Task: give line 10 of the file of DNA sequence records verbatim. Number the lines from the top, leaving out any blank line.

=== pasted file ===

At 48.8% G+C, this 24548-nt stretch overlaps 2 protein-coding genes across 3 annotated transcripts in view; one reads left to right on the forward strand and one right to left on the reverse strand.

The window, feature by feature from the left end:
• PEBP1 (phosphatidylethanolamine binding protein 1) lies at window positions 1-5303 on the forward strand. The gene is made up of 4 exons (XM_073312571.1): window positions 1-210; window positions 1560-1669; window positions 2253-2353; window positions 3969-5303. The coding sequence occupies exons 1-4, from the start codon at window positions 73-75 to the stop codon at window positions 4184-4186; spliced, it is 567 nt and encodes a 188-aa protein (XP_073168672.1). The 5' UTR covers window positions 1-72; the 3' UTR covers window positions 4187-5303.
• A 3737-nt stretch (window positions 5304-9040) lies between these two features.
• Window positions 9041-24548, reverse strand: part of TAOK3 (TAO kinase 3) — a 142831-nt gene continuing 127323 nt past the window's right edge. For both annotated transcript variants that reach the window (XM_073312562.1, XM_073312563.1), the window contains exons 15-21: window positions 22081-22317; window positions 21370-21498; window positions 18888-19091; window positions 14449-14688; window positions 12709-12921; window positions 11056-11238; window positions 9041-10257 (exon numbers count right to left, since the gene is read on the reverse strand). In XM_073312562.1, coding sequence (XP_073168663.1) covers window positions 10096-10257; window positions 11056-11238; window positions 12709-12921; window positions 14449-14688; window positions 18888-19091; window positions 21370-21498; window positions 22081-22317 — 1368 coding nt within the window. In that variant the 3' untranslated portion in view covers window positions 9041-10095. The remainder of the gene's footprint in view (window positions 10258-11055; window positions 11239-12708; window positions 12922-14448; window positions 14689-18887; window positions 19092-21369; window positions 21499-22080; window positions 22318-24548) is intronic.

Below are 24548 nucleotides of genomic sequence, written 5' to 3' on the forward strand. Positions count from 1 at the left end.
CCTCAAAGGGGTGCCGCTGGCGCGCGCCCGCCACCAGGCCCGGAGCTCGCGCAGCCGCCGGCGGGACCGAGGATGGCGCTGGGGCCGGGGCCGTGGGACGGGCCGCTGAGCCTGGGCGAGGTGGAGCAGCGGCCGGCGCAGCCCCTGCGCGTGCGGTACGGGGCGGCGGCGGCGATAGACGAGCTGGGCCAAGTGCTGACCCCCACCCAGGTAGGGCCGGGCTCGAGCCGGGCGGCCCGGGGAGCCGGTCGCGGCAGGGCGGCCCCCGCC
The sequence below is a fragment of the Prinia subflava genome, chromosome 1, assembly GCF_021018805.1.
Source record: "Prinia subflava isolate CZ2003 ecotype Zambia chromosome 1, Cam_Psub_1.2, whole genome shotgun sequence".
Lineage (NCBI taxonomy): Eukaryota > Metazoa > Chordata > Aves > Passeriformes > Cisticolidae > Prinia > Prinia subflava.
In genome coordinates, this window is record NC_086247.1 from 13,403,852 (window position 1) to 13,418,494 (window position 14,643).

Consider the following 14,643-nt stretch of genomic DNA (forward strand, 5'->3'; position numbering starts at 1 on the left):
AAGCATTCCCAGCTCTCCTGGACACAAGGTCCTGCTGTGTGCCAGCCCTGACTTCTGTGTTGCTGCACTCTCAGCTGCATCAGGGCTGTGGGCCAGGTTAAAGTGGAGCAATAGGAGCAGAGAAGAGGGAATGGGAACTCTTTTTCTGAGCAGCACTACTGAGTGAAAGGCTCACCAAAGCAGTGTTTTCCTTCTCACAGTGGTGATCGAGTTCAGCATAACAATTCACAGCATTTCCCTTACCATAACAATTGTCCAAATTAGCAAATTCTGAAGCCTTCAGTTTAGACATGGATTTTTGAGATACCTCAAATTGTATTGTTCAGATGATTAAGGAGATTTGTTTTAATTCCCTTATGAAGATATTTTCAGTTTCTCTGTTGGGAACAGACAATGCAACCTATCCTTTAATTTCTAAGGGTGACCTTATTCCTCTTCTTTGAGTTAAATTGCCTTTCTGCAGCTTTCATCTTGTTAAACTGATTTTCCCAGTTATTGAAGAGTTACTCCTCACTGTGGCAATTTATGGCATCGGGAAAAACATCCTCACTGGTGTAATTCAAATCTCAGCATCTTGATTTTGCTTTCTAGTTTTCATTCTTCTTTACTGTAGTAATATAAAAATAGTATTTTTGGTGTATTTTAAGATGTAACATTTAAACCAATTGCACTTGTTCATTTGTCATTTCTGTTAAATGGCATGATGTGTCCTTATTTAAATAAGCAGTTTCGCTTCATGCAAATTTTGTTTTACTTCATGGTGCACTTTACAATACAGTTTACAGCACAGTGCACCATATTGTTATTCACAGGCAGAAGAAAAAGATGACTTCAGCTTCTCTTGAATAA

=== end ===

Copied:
Lineage (NCBI taxonomy): Eukaryota > Metazoa > Chordata > Aves > Passeriformes > Cisticolidae > Prinia > Prinia subflava.